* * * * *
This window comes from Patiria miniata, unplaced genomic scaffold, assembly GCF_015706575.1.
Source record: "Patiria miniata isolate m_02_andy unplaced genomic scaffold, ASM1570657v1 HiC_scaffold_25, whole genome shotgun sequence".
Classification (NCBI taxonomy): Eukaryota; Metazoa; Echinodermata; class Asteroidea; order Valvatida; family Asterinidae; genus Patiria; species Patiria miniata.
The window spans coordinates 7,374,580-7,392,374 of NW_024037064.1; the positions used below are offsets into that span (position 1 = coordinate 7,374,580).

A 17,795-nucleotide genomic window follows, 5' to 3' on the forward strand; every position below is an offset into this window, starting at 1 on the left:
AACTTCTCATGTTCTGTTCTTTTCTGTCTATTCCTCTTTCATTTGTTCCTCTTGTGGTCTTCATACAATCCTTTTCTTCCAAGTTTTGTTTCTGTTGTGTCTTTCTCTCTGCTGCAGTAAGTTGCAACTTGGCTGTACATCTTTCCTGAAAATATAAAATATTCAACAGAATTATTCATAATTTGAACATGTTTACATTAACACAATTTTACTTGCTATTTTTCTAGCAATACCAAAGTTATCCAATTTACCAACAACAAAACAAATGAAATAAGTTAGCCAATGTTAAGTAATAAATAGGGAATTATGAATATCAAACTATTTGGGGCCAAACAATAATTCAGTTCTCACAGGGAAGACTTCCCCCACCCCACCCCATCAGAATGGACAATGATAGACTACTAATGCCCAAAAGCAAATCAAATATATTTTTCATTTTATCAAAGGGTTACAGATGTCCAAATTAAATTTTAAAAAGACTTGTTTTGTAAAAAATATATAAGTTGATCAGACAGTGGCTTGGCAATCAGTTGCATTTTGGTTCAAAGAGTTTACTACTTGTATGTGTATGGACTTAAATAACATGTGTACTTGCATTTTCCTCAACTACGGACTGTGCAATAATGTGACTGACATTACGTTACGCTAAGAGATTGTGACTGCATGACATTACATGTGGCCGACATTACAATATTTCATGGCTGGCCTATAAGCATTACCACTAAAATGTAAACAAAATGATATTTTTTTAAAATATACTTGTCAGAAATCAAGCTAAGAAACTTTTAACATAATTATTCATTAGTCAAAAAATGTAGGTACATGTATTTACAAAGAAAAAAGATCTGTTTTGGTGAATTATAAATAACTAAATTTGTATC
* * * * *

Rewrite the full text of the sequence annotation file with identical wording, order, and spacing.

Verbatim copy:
This window comes from Patiria miniata, unplaced genomic scaffold, assembly GCF_015706575.1.
Source record: "Patiria miniata isolate m_02_andy unplaced genomic scaffold, ASM1570657v1 HiC_scaffold_25, whole genome shotgun sequence".
Classification (NCBI taxonomy): Eukaryota; Metazoa; Echinodermata; class Asteroidea; order Valvatida; family Asterinidae; genus Patiria; species Patiria miniata.
The window spans coordinates 7,374,580-7,392,374 of NW_024037064.1; the positions used below are offsets into that span (position 1 = coordinate 7,374,580).

A 17,795-nucleotide genomic window follows, 5' to 3' on the forward strand; every position below is an offset into this window, starting at 1 on the left:
AACTTCTCATGTTCTGTTCTTTTCTGTCTATTCCTCTTTCATTTGTTCCTCTTGTGGTCTTCATACAATCCTTTTCTTCCAAGTTTTGTTTCTGTTGTGTCTTTCTCTCTGCTGCAGTAAGTTGCAACTTGGCTGTACATCTTTCCTGAAAATATAAAATATTCAACAGAATTATTCATAATTTGAACATGTTTACATTAACACAATTTTACTTGCTATTTTTCTAGCAATACCAAAGTTATCCAATTTACCAACAACAAAACAAATGAAATAAGTTAGCCAATGTTAAGTAATAAATAGGGAATTATGAATATCAAACTATTTGGGGCCAAACAATAATTCAGTTCTCACAGGGAAGACTTCCCCCACCCCACCCCATCAGAATGGACAATGATAGACTACTAATGCCCAAAAGCAAATCAAATATATTTTTCATTTTATCAAAGGGTTACAGATGTCCAAATTAAATTTTAAAAAGACTTGTTTTGTAAAAAATATATAAGTTGATCAGACAGTGGCTTGGCAATCAGTTGCATTTTGGTTCAAAGAGTTTACTACTTGTATGTGTATGGACTTAAATAACATGTGTACTTGCATTTTCCTCAACTACGGACTGTGCAATAATGTGACTGACATTACGTTACGCTAAGAGATTGTGACTGCATGACATTACATGTGGCCGACATTACAATATTTCATGGCTGGCCTATAAGCATTACCACTAAAATGTAAACAAAATGATATTTTTTTAAAATATACTTGTCAGAAATCAAGCTAAGAAACTTTTAACATAATTATTCATTAGTCAAAAAATGTAGGTACATGTATTTACAAAGAAAAAAGATCTGTTTTGGTGAATTATAAATAACTAAATTTGTATC